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Wednesday, February 13, 2013

The Making of Chris Ryniak & Amanda Louise Spayd's 'Migration' Part 2: A Journey Through Illustration

In continuation of our coverage of Chris Ryniak and Amanda Louise Spayd's Migration, we take a look at the two-dimensional goodness that they'll be bringing next month to Stranger Factory. As we touched upon last week, the show is centralized on the theme of exploration: it tells the tale of critters leaving the familiar comforts of home and taking a brave step into uncharted territories. Likewise, while the critters scramble over rocks and under fallen debris, they're also embarking on an intrapersonal journey, confronting their fears and insecurities, learning to believe in themselves and trusting their intuition. The test is as physical as it is emotional, and given the autobiographical nature of Migration, the artists are overcoming these obstacles right along with them.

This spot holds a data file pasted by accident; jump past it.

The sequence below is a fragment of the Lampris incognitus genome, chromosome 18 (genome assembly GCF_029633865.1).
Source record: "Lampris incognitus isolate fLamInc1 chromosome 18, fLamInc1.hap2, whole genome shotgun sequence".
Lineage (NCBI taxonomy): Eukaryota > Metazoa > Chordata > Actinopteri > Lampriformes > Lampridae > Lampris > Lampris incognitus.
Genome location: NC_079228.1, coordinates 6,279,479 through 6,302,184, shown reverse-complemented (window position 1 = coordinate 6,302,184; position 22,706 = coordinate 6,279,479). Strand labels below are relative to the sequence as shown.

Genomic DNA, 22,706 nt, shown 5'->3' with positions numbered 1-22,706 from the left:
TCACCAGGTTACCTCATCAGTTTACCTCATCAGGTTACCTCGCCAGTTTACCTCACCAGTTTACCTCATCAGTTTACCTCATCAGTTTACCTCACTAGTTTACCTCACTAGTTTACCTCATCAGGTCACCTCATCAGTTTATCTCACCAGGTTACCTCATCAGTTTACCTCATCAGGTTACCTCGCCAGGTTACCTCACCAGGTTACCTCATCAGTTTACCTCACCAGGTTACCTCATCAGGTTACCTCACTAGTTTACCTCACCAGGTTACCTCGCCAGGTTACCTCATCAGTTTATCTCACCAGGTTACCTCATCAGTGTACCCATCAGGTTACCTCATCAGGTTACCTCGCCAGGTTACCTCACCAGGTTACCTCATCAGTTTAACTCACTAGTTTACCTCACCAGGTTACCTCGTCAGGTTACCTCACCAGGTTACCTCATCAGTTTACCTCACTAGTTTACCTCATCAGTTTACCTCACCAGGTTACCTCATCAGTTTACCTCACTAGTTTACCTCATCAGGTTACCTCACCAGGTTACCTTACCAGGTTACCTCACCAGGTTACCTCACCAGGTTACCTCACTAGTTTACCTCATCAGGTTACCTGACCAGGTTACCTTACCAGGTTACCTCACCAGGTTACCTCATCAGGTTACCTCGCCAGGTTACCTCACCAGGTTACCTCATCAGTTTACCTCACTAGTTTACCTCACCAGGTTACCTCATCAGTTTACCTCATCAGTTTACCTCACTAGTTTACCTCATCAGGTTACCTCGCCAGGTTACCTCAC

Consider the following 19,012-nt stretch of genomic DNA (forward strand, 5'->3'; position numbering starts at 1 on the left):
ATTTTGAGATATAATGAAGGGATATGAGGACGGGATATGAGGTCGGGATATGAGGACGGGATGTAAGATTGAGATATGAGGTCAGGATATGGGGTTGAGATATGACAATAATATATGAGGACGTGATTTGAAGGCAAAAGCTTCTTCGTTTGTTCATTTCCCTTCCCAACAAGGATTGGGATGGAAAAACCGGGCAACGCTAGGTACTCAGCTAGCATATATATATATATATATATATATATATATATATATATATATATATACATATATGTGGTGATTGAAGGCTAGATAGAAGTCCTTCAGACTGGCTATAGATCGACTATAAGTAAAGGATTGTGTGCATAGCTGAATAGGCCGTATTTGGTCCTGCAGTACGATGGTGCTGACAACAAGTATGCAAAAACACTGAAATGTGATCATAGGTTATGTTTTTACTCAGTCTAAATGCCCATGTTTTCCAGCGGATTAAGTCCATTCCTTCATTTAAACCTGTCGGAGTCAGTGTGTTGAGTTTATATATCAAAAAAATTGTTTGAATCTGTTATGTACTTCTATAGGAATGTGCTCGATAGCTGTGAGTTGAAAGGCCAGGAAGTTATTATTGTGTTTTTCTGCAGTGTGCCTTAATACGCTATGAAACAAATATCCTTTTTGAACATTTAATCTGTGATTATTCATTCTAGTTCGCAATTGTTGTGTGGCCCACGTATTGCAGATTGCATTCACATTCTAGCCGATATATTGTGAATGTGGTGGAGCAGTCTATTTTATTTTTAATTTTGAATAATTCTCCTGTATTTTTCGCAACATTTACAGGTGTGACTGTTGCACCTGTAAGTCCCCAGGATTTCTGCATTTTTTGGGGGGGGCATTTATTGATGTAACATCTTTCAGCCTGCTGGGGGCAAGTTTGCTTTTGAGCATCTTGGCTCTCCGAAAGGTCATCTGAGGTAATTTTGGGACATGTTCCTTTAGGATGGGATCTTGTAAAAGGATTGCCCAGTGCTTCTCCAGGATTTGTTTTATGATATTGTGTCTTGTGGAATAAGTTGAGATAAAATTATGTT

For Chris and Amanda, the fruits of their journey show most prominently in their work. Compared to Late Season in Nov. 2011, their work has grown more confident, having elevated their sculpting skills in the last year with larger, more intricate creations -- just look at Monsters & Misfits II. And as we'll see with Migration, they're now tackling new mediums with an enthusiastic fearlessness that's nothing short of inspiring.

Chris Ryniak's daily scribbles have become something of a cult phenomenon in social media land. They're adorable and random, and often give us that much-needed pick-me-up before the start of the work day. They're usually drawn with graphite, but sometimes they take on new forms, like